If you decide, in winter, to cut your cable bill by $30 to help defray a $50 increase in your monthly heating bill, have you cut household expenses? No, you have shifted expenses around. You can accurately say that you cut spending on cable or even that you are spending more efficiently, but not that you cut household spending.
That logic escaped much of the national media late last week after the Secretary of Defense announced a plan to close the Joint Forces Command, hire less contractors in the Pentagon, and cut down on the number of generals and civilians it employs. The proposals are part of a larger plan to shift spending from administrative overhead to force structure. The Secretary is clear about that and his hope that overall defense spending continues to rise, as it has every year since 1997. The Secretary even says that he hopes that these proposals will deflect political pressure for real defense budget cuts. But headline after headline refers to the changes as spending cuts.
Here are some prominent examples:
Boston Globe: Gates Announces Major Cuts in Military Spending
New York Times: Pentagon Plans Steps to Reduce Budget
The Hill: Va. lawmakers blast Defense cuts
To be fair, once you get past the inaccurate headlines, these articles all point out, albeit sometimes vaguely, that what’s going on here is cost shifting, not cost saving.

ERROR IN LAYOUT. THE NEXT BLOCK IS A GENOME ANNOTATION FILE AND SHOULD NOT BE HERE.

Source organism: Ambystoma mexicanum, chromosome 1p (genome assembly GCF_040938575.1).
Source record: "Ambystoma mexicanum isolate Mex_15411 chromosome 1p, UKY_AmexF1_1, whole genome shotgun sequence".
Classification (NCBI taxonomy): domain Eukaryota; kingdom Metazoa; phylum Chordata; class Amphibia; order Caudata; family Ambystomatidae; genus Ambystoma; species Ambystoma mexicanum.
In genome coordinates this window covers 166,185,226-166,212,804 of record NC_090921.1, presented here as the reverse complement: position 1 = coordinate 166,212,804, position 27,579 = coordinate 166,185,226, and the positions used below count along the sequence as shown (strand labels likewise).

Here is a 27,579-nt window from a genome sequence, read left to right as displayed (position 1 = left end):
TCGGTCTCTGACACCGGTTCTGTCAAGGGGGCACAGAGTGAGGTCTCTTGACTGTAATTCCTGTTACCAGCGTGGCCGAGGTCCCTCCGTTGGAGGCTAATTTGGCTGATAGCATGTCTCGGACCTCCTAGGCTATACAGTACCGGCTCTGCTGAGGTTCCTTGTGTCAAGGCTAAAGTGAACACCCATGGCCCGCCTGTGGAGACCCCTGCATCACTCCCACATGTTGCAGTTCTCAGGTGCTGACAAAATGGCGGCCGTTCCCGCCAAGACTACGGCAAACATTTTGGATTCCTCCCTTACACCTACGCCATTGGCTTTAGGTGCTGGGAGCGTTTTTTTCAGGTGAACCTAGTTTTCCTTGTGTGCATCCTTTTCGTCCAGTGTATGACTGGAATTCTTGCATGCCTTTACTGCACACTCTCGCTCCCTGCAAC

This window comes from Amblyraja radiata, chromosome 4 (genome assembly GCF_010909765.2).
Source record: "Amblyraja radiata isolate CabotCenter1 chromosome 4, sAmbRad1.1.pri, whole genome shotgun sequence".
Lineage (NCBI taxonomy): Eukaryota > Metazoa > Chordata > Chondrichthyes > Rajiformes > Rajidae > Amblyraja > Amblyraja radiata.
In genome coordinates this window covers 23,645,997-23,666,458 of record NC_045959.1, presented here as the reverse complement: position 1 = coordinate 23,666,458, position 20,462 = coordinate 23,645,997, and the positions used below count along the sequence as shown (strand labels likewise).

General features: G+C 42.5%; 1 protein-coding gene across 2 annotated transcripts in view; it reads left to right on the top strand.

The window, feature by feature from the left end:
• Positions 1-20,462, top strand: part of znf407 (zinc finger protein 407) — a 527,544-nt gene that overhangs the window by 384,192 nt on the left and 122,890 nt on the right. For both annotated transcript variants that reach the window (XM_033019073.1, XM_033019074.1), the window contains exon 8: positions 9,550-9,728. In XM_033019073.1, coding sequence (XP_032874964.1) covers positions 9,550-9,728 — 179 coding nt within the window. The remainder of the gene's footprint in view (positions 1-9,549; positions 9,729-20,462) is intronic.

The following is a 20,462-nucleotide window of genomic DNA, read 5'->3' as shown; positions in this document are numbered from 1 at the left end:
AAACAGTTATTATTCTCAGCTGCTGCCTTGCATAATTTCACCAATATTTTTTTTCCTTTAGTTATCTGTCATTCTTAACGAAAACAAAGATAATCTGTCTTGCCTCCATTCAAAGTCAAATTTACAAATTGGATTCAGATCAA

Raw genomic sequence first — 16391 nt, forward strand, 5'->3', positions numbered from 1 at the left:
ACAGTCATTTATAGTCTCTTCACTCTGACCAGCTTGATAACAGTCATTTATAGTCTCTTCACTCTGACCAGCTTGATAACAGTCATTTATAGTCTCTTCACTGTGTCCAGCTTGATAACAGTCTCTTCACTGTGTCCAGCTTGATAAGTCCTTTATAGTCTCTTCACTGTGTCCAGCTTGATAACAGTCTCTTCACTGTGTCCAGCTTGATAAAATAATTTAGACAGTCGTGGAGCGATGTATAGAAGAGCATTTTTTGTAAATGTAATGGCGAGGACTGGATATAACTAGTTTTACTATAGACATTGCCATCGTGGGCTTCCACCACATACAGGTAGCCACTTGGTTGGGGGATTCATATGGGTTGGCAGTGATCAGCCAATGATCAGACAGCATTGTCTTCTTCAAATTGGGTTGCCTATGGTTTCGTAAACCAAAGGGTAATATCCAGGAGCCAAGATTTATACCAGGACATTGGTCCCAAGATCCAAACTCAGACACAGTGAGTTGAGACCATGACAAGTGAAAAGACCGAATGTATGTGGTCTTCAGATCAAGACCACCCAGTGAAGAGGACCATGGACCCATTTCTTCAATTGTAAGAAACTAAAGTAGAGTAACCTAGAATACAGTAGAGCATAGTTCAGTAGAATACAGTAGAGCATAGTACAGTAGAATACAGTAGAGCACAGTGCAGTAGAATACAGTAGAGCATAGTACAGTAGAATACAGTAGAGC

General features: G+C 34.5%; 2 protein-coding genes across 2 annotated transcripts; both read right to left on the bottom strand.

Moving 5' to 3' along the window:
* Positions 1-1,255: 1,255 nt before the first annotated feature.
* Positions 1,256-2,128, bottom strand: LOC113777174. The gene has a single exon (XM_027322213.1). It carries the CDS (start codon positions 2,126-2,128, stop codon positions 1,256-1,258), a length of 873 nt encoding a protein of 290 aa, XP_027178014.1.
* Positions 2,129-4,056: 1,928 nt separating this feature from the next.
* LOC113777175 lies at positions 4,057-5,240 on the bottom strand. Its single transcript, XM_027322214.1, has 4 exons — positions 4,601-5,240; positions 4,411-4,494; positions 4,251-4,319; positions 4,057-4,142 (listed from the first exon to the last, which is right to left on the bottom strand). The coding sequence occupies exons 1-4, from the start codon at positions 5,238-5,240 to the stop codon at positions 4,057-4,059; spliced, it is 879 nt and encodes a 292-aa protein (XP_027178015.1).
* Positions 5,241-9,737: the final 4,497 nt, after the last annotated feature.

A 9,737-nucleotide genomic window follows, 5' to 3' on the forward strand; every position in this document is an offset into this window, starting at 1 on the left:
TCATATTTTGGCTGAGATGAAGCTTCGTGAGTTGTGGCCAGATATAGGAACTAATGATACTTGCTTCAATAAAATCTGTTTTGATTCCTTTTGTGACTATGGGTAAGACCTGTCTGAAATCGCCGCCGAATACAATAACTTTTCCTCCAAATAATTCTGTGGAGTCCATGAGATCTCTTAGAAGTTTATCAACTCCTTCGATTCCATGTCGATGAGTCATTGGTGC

The Post kindly published a letter I wrote asking them to stop confusing reforms explicitly intended to prevent spending cuts with actual spending cuts. Ironically, however, the title that they gave my letter—both online (“Will the defense cuts do what Robert Gates says they will?”) and in the actual newspaper (“Scrutinizing Mr. Gates's Defense Budget Cuts”)—repeated the error I was complaining about.
Then you have the Washington Independent’s Annie Lowrey, who wrote two articles last week claiming not only that the reforms announced last week would cut Pentagon spending, but that they would cut it by $100 billion over five years. However, as the Wall Street Journal article Lowrey cites a source for this figure (which is the Pentagon’s estimate) notes, the reforms announced last week will not trim administrative spending by anything approaching $100 billion. They are part of a larger plan intended to do so.
I know that my instructions for the media on how to cover defense are about as effective as my instructions to the Red Sox on choosing next year’s fifth starter. But it makes me feel better. So I will add that reporters ought to ask experts how much money Gates’s initiatives are really likely to save. They might find that fiscal austerity and world domination are incompatible.